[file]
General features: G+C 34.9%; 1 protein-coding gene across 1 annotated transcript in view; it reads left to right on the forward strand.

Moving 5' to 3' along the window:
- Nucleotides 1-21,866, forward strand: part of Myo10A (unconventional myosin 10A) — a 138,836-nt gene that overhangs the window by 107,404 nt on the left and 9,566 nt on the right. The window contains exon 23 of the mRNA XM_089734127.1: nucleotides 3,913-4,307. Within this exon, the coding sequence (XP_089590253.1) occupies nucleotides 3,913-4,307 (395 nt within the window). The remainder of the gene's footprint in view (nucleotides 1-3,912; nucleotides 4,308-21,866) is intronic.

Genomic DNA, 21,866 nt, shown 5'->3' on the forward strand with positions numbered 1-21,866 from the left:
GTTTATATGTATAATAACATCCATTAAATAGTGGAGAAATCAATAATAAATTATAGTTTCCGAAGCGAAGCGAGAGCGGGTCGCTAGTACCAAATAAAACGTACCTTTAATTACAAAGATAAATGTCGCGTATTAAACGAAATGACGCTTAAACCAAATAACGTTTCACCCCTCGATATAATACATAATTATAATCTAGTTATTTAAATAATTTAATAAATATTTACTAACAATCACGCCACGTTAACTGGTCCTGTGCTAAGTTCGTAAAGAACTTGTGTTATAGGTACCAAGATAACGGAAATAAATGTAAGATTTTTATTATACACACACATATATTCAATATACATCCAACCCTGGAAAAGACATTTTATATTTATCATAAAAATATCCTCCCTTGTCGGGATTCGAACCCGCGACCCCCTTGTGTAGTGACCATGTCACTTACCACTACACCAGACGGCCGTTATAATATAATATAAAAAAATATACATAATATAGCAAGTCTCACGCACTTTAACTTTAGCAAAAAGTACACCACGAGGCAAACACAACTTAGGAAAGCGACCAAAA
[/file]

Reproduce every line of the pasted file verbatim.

General features: G+C 34.9%; 1 protein-coding gene across 1 annotated transcript in view; it reads left to right on the forward strand.

Moving 5' to 3' along the window:
- Nucleotides 1-21,866, forward strand: part of Myo10A (unconventional myosin 10A) — a 138,836-nt gene that overhangs the window by 107,404 nt on the left and 9,566 nt on the right. The window contains exon 23 of the mRNA XM_089734127.1: nucleotides 3,913-4,307. Within this exon, the coding sequence (XP_089590253.1) occupies nucleotides 3,913-4,307 (395 nt within the window). The remainder of the gene's footprint in view (nucleotides 1-3,912; nucleotides 4,308-21,866) is intronic.

Genomic DNA, 21,866 nt, shown 5'->3' on the forward strand with positions numbered 1-21,866 from the left:
GTTTATATGTATAATAACATCCATTAAATAGTGGAGAAATCAATAATAAATTATAGTTTCCGAAGCGAAGCGAGAGCGGGTCGCTAGTACCAAATAAAACGTACCTTTAATTACAAAGATAAATGTCGCGTATTAAACGAAATGACGCTTAAACCAAATAACGTTTCACCCCTCGATATAATACATAATTATAATCTAGTTATTTAAATAATTTAATAAATATTTACTAACAATCACGCCACGTTAACTGGTCCTGTGCTAAGTTCGTAAAGAACTTGTGTTATAGGTACCAAGATAACGGAAATAAATGTAAGATTTTTATTATACACACACATATATTCAATATACATCCAACCCTGGAAAAGACATTTTATATTTATCATAAAAATATCCTCCCTTGTCGGGATTCGAACCCGCGACCCCCTTGTGTAGTGACCATGTCACTTACCACTACACCAGACGGCCGTTATAATATAATATAAAAAAATATACATAATATAGCAAGTCTCACGCACTTTAACTTTAGCAAAAAGTACACCACGAGGCAAACACAACTTAGGAAAGCGACCAAAA